DS: What sort of relationship do you share with your crew members?
AI: I like to work with a smaller crew. I find it more enjoyable. It lets you explore more. You enjoy the locations more. You travel to locations that were not planned. Instead of following a schedule like some corporate company, you have fun exploring new things, new places that may find a place in your film and make it richer.
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DS: Who are your favourite masters of world cinema and why?
AI: I like Lav Diaz, the Filipino filmmaker for his epic structure. Besides Tarkovsky, I also like Abbas Kiarostami and Nuri Bilge Ceylan. I admire these filmmakers a lot. I like the way they look at the world through their films. They are great filmmakers who have transfigured the language of cinema. But I also feel that they have understood something about mankind, which is not really known by many people. I also think that I don’t find inspiration for films from the world of cinema alone. Other art forms, as well as other disciplines for that matter, equally inspire me. These things are equally important to me. Bhalchandra Nemade’s literature, for example, or maybe poetry or folk music. Traveling. Anything. One can find inspiration in anything. Music. Architecture. After watching a building, sometimes I feel we should be able to construct something like this in films. There are many contemporary filmmakers who inspire me, such as Hou Hsiao-Hsien and Hong Song Soo. I find Amit Dutta’s work really inspiring.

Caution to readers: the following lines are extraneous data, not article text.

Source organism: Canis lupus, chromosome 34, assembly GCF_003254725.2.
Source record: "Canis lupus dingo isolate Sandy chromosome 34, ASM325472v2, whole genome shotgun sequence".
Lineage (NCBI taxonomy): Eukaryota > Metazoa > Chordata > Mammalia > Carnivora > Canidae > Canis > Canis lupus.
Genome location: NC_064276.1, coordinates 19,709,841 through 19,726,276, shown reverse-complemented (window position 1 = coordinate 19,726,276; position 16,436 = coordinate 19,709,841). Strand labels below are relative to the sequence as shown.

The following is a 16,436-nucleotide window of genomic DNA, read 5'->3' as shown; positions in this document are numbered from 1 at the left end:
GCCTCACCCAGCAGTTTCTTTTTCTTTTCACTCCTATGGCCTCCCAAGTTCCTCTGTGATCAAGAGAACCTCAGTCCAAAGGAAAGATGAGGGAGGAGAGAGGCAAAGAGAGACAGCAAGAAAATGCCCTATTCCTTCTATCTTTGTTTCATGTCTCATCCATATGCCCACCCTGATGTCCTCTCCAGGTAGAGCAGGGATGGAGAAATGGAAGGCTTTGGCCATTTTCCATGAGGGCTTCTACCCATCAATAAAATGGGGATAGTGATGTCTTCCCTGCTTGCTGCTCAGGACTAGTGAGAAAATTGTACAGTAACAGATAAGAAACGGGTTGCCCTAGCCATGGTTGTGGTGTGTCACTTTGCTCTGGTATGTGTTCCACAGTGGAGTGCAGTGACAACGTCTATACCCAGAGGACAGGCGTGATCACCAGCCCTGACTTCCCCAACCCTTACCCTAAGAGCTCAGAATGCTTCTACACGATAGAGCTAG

DS:What are your plans regarding the release and distribution of the film?
AI: We are waiting for the films to release on some good OTT platforms. The internet is helping cinema to react strongly to a wider audience now. This online thing has made the world really flat. Online distribution allows you to watch films according to your schedule, your time. It gives you the freedom, and we are waiting for our share, waiting for that freedom.
DS: What is your take on the current scenario of independent filmmaking in India?
AI: I don’t know. Good films are being made, and there are good filmmakers, but they’ll stop doing it someday. That’s what I feel. Or maybe they should make peace with the fact that people don’t care. They will keep this in mind and continue making films. It is like some inbound business. People search for films after there is a buzz around the title. Instead of celebrating the thought, we run after labels. Instead of what the filmmaker has said in his film, we look at which festival the filmmakers went to and celebrate those tags and then watch the film. A film that goes to some international film festival is celebrated. In a way, we are seeking their validation, right? I really feel the film must be enjoyed by the people of the region where the film is made and, of course, by others too. But unfortunately, that doesn’t happen. It is sad. There are good filmmakers, but I don’t know how we can improve the situation so that good films keep coming out.
Dipankar Sarkar is a graduate in film editing from the Film and Television Institute of India and currently based in Mumbai. As a freelancer, he frequently contributes to various Indian publications on cinema-related topics.